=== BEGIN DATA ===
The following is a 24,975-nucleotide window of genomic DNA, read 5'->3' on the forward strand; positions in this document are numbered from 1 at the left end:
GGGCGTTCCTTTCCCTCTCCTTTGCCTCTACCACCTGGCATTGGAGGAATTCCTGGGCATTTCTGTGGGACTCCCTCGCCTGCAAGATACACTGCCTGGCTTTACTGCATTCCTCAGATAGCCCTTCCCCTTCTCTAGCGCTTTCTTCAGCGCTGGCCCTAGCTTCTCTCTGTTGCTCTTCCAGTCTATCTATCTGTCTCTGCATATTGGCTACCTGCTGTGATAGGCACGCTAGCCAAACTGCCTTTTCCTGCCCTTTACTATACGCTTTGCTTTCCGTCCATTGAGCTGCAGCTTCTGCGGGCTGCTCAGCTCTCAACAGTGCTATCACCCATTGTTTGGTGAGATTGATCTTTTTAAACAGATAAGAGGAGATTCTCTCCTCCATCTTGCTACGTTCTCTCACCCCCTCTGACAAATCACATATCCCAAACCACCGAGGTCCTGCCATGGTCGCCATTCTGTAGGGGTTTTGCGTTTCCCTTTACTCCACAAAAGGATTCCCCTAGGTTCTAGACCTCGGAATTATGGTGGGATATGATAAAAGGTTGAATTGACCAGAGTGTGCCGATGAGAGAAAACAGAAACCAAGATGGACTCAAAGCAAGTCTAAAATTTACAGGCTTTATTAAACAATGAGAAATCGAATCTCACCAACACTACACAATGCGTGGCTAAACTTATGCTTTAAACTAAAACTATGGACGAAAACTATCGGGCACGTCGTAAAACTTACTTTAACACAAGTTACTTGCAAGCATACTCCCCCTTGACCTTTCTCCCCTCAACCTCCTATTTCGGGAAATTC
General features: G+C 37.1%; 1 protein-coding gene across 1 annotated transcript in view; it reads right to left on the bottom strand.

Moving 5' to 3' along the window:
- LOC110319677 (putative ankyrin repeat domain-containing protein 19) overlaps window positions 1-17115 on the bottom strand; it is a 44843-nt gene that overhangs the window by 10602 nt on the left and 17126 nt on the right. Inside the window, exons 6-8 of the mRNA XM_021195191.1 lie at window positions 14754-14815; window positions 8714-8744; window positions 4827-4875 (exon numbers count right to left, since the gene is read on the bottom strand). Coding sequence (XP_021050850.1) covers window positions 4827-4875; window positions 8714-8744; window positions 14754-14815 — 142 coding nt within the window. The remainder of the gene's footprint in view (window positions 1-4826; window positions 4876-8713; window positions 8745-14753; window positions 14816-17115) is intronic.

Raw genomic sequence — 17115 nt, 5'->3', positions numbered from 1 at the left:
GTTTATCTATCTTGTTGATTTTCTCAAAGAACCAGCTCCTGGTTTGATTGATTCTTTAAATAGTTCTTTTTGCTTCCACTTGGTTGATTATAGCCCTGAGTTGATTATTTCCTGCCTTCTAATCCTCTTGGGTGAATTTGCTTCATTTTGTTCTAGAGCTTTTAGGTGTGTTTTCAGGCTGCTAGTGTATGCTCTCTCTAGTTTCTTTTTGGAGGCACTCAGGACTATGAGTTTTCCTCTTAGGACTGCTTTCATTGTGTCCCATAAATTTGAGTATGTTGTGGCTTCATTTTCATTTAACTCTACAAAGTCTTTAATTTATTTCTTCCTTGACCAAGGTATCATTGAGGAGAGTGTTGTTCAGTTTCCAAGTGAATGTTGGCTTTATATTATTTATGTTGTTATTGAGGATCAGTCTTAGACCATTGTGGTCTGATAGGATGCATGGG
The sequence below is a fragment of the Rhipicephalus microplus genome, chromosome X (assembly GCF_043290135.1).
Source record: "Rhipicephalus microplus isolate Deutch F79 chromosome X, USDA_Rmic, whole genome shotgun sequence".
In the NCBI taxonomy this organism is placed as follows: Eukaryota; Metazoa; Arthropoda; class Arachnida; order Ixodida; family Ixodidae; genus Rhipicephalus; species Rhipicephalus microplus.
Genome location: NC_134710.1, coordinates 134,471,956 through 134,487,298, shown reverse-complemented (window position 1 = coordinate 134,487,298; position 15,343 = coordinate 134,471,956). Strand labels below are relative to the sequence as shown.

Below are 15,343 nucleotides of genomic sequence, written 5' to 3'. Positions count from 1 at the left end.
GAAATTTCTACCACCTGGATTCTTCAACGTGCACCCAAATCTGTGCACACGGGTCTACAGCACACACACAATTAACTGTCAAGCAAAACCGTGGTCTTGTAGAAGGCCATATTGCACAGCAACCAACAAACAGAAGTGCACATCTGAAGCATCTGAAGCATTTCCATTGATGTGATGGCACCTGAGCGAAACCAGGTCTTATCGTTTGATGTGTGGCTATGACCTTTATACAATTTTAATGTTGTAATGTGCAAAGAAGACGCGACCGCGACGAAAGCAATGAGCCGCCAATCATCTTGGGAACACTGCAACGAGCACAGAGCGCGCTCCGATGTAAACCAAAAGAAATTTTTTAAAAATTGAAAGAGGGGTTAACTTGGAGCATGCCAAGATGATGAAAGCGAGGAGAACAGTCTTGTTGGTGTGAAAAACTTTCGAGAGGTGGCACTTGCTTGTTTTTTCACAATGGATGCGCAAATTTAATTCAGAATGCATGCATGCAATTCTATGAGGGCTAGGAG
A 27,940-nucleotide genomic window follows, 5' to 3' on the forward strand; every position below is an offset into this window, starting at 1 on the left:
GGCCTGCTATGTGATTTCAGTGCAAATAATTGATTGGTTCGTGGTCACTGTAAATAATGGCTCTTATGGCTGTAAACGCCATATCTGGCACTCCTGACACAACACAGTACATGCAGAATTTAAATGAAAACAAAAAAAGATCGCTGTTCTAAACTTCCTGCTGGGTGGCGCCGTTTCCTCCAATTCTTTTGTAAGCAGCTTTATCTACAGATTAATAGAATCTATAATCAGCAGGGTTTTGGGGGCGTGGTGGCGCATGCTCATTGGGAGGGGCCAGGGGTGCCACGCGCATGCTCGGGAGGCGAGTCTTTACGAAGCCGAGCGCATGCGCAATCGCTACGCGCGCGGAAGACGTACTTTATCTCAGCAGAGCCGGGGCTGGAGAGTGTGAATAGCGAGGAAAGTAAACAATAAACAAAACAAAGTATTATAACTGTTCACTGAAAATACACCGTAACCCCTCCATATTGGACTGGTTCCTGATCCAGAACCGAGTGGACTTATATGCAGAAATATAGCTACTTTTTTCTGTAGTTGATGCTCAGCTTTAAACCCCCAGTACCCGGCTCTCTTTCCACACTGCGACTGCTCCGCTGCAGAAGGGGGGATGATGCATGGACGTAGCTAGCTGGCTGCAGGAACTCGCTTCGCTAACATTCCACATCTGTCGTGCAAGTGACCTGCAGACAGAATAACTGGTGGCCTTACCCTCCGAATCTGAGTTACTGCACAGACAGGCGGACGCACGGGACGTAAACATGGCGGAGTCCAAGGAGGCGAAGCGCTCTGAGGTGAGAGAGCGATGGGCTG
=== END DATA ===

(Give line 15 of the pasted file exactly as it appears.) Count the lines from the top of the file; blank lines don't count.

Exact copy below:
GGCCTGCTATGTGATTTCAGTGCAAATAATTGATTGGTTCGTGGTCACTGTAAATAATGGCTCTTATGGCTGTAAACGCCATATCTGGCACTCCTGACACAACACAGTACATGCAGAATTTAAATGAAAACAAAAAAAGATCGCTGTTCTAAACTTCCTGCTGGGTGGCGCCGTTTCCTCCAATTCTTTTGTAAGCAGCTTTATCTACAGATTAATAGAATCTATAATCAGCAGGGTTTTGGGGGCGTGGTGGCGCATGCTCATTGGGAGGGGCCAGGGGTGCCACGCGCATGCTCGGGAGGCGAGTCTTTACGAAGCCGAGCGCATGCGCAATCGCTACGCGCGCGGAAGACGTACTTTATCTCAGCAGAGCCGGGGCTGGAGAGTGTGAATAGCGAGGAAAGTAAACAATAAACAAAACAAAGTATTATAACTGTTCACTGAAAATACACCGTAACCCCTCCATATTGGACTGGTTCCTGATCCAGAACCGAGTGGACTTATATGCAGAAATATAGCTACTTTTTTCTGTAGTTGATGCTCAGCTTTAAACCCCCAGTACCCGGCTCTCTTTCCACACTGCGACTGCTCCGCTGCAGAAGGGGGGATGATGCATGGACGTAGCTAGCTGGCTGCAGGAACTCGCTTCGCTAACATTCCACATCTGTCGTGCAAGTGACCTGCAGACAGAATAACTGGTGGCCTTACCCTCCGAATCTGAGTTACTGCACAGACAGGCGGACGCACGGGACGTAAACATGGCGGAGTCCAAGGAGGCGAAGCGCTCTGAGGTGAGAGAGCGATGGGCTG